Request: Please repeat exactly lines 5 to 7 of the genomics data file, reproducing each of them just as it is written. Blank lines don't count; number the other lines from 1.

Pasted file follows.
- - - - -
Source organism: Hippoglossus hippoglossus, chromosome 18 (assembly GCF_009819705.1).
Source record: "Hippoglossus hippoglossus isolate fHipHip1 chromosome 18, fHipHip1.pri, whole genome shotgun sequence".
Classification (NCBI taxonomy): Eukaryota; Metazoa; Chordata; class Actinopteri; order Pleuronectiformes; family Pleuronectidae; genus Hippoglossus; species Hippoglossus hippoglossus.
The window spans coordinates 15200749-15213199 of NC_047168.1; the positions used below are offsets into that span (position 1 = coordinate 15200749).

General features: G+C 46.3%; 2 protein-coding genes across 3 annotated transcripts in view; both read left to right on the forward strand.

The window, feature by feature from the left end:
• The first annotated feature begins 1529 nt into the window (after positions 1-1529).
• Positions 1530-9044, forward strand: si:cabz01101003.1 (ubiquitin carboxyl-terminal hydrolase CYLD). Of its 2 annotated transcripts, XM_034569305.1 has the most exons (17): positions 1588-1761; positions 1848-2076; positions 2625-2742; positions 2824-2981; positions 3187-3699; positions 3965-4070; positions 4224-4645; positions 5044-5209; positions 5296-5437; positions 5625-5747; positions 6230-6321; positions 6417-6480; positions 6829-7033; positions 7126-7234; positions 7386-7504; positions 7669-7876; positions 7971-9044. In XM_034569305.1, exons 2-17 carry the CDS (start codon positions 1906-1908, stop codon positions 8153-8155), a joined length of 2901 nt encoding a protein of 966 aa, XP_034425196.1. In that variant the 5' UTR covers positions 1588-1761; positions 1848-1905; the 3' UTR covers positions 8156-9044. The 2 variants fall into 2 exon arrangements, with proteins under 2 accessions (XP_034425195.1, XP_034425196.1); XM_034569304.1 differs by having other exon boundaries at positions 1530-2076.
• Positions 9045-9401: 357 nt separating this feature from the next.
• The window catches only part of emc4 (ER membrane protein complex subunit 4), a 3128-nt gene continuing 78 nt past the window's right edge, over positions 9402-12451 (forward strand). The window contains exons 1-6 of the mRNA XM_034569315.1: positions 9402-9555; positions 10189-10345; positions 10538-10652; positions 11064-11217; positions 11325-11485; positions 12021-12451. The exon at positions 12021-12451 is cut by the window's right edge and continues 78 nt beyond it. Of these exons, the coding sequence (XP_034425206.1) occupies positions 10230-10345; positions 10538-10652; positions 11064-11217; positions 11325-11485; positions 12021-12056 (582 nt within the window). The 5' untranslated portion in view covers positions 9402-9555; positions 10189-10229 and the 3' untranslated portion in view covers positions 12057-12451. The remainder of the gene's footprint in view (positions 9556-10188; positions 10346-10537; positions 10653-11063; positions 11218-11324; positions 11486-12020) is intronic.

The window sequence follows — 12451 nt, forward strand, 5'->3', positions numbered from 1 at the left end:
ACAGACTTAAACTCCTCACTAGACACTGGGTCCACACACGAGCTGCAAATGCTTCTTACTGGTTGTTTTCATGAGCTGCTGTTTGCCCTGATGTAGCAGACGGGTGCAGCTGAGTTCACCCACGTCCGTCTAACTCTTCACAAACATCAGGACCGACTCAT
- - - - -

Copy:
General features: G+C 46.3%; 2 protein-coding genes across 3 annotated transcripts in view; both read left to right on the forward strand.

The window, feature by feature from the left end:
• The first annotated feature begins 1529 nt into the window (after positions 1-1529).